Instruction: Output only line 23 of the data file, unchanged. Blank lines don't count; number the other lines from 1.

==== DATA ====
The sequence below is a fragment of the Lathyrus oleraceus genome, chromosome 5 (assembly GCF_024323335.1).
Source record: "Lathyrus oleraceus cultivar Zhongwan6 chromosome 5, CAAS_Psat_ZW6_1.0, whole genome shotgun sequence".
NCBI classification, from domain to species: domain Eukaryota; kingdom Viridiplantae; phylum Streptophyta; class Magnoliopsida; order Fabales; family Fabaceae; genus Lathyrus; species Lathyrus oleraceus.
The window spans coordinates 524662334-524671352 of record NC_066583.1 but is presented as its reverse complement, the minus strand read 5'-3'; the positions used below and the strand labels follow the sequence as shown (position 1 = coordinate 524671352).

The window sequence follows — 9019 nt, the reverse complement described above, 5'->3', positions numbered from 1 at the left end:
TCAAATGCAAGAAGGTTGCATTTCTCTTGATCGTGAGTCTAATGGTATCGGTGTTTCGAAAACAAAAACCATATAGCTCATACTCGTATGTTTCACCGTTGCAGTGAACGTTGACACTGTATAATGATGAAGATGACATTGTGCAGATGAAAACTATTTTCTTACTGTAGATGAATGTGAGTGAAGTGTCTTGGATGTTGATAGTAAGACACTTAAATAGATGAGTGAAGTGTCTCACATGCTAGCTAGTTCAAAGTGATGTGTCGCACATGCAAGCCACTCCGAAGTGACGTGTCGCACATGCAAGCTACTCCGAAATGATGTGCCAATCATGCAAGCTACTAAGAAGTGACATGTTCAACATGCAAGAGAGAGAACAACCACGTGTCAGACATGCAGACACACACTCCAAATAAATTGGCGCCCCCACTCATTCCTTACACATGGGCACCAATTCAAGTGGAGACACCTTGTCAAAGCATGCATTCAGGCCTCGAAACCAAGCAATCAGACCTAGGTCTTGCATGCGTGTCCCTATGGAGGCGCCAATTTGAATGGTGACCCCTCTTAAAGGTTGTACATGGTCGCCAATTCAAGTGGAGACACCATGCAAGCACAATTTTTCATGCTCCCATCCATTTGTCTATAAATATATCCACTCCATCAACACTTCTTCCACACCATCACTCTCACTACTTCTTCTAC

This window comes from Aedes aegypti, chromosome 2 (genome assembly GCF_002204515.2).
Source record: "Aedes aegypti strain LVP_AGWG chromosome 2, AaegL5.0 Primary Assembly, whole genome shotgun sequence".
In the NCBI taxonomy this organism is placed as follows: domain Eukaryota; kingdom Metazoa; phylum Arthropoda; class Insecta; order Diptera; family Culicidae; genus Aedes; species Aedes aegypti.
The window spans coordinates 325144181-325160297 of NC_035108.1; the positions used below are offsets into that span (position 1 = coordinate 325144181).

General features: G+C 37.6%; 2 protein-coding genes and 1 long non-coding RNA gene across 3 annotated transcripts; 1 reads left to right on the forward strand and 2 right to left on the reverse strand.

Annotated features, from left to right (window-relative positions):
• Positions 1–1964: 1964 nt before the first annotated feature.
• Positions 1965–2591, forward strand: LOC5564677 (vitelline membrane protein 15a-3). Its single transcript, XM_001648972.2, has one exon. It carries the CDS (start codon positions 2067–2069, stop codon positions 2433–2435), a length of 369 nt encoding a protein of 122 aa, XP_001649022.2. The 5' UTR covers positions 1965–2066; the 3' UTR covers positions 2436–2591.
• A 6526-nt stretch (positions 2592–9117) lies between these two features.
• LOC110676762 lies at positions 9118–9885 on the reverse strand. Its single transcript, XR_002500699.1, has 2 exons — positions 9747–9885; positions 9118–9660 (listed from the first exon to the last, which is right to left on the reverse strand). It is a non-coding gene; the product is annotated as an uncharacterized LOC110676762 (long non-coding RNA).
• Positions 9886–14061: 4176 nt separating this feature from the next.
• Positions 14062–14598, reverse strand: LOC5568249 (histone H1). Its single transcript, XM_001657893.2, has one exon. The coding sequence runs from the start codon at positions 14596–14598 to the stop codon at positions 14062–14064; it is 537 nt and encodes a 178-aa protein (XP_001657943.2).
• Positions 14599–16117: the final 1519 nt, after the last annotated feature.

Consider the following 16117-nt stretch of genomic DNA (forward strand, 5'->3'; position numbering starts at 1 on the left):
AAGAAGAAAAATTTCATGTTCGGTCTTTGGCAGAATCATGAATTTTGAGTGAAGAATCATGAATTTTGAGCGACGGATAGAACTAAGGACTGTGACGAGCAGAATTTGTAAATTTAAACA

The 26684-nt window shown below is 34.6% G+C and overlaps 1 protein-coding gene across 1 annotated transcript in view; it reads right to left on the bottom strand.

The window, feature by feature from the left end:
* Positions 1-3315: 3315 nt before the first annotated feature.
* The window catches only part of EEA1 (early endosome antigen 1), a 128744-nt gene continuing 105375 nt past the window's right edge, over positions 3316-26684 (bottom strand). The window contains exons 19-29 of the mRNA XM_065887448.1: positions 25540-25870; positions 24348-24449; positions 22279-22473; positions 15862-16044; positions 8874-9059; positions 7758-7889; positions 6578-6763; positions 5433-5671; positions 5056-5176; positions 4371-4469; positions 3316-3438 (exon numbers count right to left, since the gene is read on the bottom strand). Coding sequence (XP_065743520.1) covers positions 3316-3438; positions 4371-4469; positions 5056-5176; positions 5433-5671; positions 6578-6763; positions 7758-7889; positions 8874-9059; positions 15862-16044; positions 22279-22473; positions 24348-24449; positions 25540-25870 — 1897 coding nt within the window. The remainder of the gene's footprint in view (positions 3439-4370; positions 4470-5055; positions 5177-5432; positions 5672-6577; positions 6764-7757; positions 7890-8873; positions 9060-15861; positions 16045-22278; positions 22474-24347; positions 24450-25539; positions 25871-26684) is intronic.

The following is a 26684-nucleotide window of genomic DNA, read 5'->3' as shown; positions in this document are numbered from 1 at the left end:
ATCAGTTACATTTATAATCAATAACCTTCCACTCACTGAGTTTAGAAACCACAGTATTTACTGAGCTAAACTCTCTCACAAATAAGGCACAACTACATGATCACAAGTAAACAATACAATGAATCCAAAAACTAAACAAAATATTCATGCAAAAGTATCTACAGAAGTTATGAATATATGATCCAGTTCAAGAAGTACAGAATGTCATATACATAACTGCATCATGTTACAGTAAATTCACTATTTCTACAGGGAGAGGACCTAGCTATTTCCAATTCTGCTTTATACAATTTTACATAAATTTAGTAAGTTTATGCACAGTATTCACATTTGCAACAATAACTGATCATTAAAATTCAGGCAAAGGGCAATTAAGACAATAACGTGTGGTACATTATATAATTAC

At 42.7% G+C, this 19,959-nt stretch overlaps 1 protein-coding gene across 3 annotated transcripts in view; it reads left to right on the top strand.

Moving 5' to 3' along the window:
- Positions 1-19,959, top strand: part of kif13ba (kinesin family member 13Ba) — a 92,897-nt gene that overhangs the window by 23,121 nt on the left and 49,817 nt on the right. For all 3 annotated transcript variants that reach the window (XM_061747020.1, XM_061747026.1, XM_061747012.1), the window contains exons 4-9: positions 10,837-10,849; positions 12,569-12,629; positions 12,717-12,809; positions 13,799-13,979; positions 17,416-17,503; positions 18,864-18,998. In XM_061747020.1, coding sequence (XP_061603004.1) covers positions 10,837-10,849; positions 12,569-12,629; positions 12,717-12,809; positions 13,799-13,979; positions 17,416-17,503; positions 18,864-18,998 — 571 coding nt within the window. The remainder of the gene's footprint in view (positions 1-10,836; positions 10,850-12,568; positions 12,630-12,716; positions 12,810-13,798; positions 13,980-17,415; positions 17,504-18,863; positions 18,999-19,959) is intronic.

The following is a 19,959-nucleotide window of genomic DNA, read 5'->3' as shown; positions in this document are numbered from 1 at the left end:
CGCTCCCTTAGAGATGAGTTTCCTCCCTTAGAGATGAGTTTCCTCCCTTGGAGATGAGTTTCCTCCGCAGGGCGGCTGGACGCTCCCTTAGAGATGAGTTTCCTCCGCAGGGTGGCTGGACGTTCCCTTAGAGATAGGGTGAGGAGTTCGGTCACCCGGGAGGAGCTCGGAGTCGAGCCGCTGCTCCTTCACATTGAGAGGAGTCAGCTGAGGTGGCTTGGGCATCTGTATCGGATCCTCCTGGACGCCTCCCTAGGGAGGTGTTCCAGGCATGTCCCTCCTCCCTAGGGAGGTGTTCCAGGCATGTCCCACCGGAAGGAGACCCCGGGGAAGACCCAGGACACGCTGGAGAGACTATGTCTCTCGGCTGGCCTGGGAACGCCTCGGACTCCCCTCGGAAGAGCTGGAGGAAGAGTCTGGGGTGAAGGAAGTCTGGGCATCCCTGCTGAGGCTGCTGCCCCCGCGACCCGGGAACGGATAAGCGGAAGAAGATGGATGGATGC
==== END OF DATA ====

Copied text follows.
The window, feature by feature from the left end: